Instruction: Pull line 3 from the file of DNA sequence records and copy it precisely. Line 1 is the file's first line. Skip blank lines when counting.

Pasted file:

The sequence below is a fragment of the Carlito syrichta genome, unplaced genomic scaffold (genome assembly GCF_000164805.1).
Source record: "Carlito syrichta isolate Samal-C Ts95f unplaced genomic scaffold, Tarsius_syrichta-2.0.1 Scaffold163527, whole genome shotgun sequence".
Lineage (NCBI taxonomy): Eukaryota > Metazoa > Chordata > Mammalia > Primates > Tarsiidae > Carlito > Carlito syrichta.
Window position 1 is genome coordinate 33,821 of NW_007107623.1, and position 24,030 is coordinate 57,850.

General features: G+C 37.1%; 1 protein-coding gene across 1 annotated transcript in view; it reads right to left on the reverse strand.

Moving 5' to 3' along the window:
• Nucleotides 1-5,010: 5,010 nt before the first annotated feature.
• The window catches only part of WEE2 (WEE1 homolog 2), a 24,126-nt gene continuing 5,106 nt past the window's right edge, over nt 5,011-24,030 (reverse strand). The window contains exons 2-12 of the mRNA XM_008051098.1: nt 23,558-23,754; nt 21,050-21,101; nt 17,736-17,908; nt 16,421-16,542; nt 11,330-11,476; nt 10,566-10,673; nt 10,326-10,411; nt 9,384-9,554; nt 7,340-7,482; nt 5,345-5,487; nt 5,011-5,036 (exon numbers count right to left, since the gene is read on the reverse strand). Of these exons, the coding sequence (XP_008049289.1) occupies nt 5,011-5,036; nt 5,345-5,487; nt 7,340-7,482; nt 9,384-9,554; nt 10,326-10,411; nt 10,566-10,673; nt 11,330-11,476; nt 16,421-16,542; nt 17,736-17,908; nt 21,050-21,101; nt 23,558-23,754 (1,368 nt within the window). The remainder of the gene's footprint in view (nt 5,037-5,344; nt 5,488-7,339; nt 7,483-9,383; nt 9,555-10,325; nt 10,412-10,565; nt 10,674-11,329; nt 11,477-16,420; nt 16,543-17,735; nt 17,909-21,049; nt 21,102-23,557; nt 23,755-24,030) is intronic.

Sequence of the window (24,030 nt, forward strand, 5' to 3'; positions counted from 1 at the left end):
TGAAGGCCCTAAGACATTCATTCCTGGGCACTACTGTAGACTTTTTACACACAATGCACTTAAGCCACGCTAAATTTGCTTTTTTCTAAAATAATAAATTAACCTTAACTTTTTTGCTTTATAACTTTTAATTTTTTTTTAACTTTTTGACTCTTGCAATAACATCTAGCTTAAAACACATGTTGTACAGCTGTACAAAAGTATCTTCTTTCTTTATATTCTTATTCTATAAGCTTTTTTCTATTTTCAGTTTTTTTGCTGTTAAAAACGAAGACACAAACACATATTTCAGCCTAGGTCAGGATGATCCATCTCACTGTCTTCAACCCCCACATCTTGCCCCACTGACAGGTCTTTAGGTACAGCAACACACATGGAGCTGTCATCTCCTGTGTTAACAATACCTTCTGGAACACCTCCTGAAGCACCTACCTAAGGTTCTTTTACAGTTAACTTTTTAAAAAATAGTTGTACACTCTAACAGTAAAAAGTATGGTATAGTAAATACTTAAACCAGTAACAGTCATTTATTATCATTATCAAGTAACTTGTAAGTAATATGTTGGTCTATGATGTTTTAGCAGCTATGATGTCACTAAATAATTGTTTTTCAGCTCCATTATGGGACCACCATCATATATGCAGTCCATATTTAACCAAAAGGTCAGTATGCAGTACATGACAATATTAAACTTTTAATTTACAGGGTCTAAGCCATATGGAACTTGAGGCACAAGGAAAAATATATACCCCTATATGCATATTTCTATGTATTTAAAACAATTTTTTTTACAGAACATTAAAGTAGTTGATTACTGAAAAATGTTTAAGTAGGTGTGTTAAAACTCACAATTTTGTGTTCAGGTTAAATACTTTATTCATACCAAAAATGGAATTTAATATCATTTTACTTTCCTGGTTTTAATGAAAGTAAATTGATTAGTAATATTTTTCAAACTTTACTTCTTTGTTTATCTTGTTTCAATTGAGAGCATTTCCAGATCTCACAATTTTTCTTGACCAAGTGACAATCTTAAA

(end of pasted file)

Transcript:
Lineage (NCBI taxonomy): Eukaryota > Metazoa > Chordata > Mammalia > Primates > Tarsiidae > Carlito > Carlito syrichta.